Wow, it’s been a long time since I posted. And this is a good thing, in the sense that Arab- and Islamophobia are being addressed on big blogs and in real news stories nowadays.
As for novels, it’s just been a while since I’ve read one that had silly stereotypes and misinformation about Arabs. But I’m still reading voraciously, so I’m bound to find something eventually.
But here’s something I didn’t see blogs picking up: the New York police department had a policy of following people who changed their names from Arab-sounding names to “normal” sounding names, and vice versa.
NEW YORK (AP) — Muslims who change their names to sound more traditionally American, as immigrants have done for generations, or who adopt Arabic names as a sign of their faith are often investigated and catalogued in secret New York Police Department intelligence files, according to documents obtained by The Associated Press.
Like other NYPD intelligence programs created in the past decade, this one involved monitoring behavior protected by the First Amendment.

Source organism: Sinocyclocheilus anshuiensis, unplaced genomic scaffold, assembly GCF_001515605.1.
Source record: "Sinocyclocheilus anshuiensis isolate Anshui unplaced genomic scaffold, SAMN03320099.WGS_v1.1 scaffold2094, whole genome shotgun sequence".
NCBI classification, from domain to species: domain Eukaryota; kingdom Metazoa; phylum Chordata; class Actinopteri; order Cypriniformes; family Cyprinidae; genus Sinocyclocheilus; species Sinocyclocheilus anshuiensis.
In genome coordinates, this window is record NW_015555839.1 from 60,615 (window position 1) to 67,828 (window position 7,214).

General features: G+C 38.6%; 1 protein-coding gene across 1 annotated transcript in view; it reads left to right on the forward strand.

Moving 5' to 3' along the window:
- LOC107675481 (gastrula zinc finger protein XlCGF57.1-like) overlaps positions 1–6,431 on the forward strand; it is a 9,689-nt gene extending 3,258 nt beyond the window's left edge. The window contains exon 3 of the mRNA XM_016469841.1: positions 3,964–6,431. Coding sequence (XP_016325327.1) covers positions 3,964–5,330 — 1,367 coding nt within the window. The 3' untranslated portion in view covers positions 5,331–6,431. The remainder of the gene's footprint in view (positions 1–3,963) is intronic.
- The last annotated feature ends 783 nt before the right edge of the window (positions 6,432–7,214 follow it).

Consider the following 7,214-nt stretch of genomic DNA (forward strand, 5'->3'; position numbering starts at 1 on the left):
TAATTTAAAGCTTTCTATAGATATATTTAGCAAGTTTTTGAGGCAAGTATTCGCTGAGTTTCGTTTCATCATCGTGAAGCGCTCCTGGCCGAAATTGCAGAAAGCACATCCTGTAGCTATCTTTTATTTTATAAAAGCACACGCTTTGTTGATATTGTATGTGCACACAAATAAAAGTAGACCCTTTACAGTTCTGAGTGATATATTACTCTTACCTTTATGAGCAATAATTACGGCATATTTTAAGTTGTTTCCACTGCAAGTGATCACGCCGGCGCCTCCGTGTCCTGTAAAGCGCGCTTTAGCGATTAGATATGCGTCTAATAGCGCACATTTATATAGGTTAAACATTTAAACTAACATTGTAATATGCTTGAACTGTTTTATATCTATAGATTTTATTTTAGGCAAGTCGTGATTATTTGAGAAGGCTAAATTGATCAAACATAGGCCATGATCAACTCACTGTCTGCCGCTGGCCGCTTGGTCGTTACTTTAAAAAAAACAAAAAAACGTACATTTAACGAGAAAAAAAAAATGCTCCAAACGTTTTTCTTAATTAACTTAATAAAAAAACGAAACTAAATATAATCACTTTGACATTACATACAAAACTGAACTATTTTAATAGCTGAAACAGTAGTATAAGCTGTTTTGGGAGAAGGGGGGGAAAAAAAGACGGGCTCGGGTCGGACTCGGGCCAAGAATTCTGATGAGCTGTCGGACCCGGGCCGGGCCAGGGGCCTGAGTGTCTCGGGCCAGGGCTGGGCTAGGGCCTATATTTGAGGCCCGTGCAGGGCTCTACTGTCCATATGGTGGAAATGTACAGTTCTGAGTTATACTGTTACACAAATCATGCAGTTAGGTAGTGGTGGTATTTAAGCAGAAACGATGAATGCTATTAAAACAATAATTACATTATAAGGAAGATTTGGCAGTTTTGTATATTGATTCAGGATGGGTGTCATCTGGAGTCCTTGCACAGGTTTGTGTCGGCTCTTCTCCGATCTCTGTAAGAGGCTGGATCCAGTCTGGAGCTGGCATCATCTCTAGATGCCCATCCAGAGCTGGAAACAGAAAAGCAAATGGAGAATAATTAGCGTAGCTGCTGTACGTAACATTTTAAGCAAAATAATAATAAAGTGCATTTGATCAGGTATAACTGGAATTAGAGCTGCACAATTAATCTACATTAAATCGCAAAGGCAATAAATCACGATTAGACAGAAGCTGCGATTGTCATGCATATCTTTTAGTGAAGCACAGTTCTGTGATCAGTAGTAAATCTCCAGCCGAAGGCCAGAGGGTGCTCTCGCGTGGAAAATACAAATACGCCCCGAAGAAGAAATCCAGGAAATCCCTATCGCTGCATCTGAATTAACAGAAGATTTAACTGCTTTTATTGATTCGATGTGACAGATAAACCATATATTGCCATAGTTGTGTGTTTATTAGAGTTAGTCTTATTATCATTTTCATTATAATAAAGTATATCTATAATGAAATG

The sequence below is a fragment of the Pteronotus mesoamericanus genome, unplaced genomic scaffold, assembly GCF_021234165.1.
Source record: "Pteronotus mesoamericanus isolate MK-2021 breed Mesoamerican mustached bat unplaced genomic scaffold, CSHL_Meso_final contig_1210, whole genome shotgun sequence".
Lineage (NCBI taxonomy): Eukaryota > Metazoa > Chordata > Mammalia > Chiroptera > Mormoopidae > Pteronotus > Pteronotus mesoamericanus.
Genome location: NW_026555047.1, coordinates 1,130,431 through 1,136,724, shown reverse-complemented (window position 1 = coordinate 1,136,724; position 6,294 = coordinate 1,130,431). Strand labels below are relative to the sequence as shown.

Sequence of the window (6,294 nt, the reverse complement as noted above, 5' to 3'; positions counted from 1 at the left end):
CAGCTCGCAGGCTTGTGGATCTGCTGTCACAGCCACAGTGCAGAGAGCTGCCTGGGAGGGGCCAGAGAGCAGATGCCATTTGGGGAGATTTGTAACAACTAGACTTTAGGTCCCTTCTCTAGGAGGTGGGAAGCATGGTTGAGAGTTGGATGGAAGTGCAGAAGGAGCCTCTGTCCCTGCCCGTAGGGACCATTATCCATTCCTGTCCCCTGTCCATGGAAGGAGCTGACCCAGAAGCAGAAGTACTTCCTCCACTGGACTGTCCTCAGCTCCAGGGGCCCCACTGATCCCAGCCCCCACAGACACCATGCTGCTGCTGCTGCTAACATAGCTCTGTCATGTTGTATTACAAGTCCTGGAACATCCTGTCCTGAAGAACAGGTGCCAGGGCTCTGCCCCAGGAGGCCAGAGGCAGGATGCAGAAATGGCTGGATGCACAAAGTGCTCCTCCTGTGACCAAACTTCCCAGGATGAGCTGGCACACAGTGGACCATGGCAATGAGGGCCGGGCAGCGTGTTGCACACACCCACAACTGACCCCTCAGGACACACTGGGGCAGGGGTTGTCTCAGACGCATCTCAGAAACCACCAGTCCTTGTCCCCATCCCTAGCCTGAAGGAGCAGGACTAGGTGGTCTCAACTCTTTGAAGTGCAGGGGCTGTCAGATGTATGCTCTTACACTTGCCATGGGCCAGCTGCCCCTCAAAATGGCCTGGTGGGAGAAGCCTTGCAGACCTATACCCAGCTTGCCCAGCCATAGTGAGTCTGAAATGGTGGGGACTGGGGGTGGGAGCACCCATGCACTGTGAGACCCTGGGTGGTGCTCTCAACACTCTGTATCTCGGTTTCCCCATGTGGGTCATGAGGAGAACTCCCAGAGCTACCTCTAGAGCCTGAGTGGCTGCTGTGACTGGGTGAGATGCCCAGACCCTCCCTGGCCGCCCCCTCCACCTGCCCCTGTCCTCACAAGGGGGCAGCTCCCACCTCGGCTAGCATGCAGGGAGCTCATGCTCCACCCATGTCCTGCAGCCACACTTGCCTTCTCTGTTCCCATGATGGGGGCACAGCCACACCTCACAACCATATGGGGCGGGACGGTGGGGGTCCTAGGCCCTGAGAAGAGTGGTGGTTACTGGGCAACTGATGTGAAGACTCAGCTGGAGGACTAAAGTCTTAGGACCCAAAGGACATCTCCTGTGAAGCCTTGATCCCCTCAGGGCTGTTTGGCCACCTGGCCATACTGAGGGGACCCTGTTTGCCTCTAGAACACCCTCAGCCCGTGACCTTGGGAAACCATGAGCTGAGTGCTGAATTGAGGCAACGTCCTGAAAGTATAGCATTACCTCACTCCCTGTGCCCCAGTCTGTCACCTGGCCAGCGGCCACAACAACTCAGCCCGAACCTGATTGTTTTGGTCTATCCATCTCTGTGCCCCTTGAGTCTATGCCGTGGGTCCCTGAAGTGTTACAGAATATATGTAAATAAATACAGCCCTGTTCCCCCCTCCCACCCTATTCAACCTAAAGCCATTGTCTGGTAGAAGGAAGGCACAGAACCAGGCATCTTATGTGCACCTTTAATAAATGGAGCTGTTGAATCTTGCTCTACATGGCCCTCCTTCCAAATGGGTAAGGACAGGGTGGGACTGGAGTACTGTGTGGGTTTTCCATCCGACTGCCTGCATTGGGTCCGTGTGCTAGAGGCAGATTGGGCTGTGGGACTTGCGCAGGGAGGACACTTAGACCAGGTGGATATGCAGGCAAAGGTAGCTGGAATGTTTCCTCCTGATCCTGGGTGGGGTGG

Monitoring name changes illustrates how the threat of terrorism now casts suspicion over what historically has been part of America’s story. For centuries, immigrants have Americanized their names in New York. The Roosevelts were once the van Rosenvelts. Fashion designer Ralph Lauren was born Ralph Lifshitz. Donald Trump’s grandfather changed the family name from Drumpf.
NYPD spokesman Paul Browne did not respond to messages left over two days asking about the legal justification for the program and whether it had identified any terrorists.
Early on, police added people with American names to the list so that if details of the program ever leaked out, the department would not be accused of profiling, according to one person briefed on the program.
Whatever an “American name” is. Sheesh.
The NYPD’s rules also prohibit opening investigations based solely on activities protected by the First Amendment. Federal courts have held that people have a right to change their names and, in the case of religious conversion, that right is protected by the First Amendment.
In fact, of those who agreed to talk at all, many said they Americanized their names because they were being harassed or were having problems getting a job and thought a new name would help.
It’s a long article. I recommend it. Surprised it hasn’t gotten more attention.